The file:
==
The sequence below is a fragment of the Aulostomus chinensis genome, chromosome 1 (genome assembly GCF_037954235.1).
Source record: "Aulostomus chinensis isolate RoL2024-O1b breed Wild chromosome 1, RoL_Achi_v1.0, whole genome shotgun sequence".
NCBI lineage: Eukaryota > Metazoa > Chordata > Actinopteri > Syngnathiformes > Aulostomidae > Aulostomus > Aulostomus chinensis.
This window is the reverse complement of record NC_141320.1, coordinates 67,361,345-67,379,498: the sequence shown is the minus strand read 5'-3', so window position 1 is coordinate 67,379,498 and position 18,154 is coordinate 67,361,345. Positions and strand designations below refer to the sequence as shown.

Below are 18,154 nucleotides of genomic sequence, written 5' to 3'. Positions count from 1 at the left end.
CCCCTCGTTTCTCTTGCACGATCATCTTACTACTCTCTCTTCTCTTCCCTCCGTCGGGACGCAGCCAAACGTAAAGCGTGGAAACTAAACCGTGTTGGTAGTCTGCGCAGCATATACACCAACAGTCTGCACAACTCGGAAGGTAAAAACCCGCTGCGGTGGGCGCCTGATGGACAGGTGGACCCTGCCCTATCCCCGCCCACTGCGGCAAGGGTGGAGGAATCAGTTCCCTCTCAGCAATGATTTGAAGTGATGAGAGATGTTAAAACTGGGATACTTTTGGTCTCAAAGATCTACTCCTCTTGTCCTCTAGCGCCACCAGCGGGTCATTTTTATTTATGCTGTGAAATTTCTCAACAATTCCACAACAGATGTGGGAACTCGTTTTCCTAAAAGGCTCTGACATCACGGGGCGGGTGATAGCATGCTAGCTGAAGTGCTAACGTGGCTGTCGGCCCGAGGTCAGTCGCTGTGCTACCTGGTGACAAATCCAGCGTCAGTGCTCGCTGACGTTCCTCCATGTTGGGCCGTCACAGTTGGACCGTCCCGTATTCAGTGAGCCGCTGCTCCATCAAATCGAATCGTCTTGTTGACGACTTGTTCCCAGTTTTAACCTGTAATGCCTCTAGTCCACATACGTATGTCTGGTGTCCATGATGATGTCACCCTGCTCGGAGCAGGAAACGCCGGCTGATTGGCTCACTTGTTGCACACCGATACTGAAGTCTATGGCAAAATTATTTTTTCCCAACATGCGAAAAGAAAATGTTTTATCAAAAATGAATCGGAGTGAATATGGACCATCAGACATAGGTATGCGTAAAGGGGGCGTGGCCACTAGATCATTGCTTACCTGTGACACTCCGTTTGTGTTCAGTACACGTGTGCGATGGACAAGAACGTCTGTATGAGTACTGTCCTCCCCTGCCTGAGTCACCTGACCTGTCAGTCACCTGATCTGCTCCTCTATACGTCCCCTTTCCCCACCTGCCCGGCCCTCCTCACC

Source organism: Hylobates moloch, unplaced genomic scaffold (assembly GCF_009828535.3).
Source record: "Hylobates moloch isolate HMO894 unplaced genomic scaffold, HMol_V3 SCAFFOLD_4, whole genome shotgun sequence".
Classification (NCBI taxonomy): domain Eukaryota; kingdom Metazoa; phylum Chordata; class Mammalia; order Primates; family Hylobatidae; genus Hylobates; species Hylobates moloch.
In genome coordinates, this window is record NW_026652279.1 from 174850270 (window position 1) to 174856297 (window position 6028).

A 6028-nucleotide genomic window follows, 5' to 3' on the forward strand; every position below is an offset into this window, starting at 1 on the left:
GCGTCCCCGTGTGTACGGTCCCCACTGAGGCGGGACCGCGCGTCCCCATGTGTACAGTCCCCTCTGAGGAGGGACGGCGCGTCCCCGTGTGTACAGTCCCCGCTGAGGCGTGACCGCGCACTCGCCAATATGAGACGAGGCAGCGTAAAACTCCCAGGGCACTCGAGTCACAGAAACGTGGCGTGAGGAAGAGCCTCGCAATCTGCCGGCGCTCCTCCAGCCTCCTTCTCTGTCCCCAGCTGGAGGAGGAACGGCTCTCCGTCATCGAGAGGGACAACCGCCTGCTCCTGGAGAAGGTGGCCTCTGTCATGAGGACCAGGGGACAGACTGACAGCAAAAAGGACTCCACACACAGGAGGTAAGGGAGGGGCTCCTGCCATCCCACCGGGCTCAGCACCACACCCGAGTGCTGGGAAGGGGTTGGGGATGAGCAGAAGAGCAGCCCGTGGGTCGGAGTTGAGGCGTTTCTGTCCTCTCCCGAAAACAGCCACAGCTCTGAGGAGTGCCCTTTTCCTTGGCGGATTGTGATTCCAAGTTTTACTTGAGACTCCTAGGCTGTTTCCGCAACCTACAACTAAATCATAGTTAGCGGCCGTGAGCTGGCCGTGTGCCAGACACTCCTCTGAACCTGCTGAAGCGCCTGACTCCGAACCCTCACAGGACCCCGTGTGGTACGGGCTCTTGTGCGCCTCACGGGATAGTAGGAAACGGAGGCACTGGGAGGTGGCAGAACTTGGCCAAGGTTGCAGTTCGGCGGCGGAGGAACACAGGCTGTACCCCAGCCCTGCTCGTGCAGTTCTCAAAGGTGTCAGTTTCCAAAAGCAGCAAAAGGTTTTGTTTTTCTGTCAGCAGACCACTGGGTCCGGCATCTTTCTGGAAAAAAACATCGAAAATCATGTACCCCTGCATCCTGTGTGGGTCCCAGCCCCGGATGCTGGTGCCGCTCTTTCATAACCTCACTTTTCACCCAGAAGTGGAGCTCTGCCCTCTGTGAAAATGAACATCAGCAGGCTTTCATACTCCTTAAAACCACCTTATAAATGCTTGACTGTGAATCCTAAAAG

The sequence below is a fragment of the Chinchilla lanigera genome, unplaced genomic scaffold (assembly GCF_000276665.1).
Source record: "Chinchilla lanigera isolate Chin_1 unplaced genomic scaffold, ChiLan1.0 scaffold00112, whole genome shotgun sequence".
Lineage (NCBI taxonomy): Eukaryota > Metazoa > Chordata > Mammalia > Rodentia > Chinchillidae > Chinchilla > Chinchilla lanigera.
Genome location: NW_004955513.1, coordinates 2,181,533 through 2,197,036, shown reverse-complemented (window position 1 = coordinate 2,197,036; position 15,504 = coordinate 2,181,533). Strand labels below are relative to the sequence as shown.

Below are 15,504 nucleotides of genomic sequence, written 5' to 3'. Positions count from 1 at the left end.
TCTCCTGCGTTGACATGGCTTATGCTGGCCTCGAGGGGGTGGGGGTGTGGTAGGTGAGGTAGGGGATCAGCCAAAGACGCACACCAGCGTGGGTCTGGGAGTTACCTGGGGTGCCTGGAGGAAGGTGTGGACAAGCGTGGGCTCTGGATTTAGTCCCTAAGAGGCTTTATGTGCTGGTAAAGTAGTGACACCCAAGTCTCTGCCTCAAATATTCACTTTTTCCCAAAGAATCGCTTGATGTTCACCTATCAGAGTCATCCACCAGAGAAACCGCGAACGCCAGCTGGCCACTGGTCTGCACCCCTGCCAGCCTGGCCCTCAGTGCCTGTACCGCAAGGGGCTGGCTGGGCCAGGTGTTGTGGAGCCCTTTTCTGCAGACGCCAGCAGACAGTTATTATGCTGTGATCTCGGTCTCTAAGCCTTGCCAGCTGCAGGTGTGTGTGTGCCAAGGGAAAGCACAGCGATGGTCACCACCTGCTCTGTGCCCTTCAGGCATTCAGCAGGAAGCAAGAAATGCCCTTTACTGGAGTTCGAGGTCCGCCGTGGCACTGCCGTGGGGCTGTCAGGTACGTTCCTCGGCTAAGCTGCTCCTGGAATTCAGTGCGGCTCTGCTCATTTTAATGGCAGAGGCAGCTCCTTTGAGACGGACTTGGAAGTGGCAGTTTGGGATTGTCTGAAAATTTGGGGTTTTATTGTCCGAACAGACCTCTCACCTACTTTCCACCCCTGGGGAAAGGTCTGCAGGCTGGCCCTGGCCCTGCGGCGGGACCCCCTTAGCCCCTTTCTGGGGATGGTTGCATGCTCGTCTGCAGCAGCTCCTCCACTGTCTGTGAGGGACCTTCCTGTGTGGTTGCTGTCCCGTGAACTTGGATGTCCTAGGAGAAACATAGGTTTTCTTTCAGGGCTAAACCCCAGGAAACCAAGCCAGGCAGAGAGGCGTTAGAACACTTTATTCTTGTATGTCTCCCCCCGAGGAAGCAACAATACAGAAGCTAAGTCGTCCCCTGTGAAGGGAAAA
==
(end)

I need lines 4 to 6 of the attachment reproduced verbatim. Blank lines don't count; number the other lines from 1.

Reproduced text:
This window is the reverse complement of record NC_141320.1, coordinates 67,361,345-67,379,498: the sequence shown is the minus strand read 5'-3', so window position 1 is coordinate 67,379,498 and position 18,154 is coordinate 67,361,345. Positions and strand designations below refer to the sequence as shown.

Below are 18,154 nucleotides of genomic sequence, written 5' to 3'. Positions count from 1 at the left end.
CCCCTCGTTTCTCTTGCACGATCATCTTACTACTCTCTCTTCTCTTCCCTCCGTCGGGACGCAGCCAAACGTAAAGCGTGGAAACTAAACCGTGTTGGTAGTCTGCGCAGCATATACACCAACAGTCTGCACAACTCGGAAGGTAAAAACCCGCTGCGGTGGGCGCCTGATGGACAGGTGGACCCTGCCCTATCCCCGCCCACTGCGGCAAGGGTGGAGGAATCAGTTCCCTCTCAGCAATGATTTGAAGTGATGAGAGATGTTAAAACTGGGATACTTTTGGTCTCAAAGATCTACTCCTCTTGTCCTCTAGCGCCACCAGCGGGTCATTTTTATTTATGCTGTGAAATTTCTCAACAATTCCACAACAGATGTGGGAACTCGTTTTCCTAAAAGGCTCTGACATCACGGGGCGGGTGATAGCATGCTAGCTGAAGTGCTAACGTGGCTGTCGGCCCGAGGTCAGTCGCTGTGCTACCTGGTGACAAATCCAGCGTCAGTGCTCGCTGACGTTCCTCCATGTTGGGCCGTCACAGTTGGACCGTCCCGTATTCAGTGAGCCGCTGCTCCATCAAATCGAATCGTCTTGTTGACGACTTGTTCCCAGTTTTAACCTGTAATGCCTCTAGTCCACATACGTATGTCTGGTGTCCATGATGATGTCACCCTGCTCGGAGCAGGAAACGCCGGCTGATTGGCTCACTTGTTGCACACCGATACTGAAGTCTATGGCAAAATTATTTTTTCCCAACATGCGAAAAGAAAATGTTTTATCAAAAATGAATCGGAGTGAATATGGACCATCAGACATAGGTATGCGTAAAGGGGGCGTGGCCACTAGATCATTGCTTACCTGTGACACTCCGTTTGTGTTCAGTACACGTGTGCGATGGACAAGAACGTCTGTATGAGTACTGTCCTCCCCTGCCTGAGTCACCTGACCTGTCAGTCACCTGATCTGCTCCTCTATACGTCCCCTTTCCCCACCTGCCCGGCCCTCCTCACC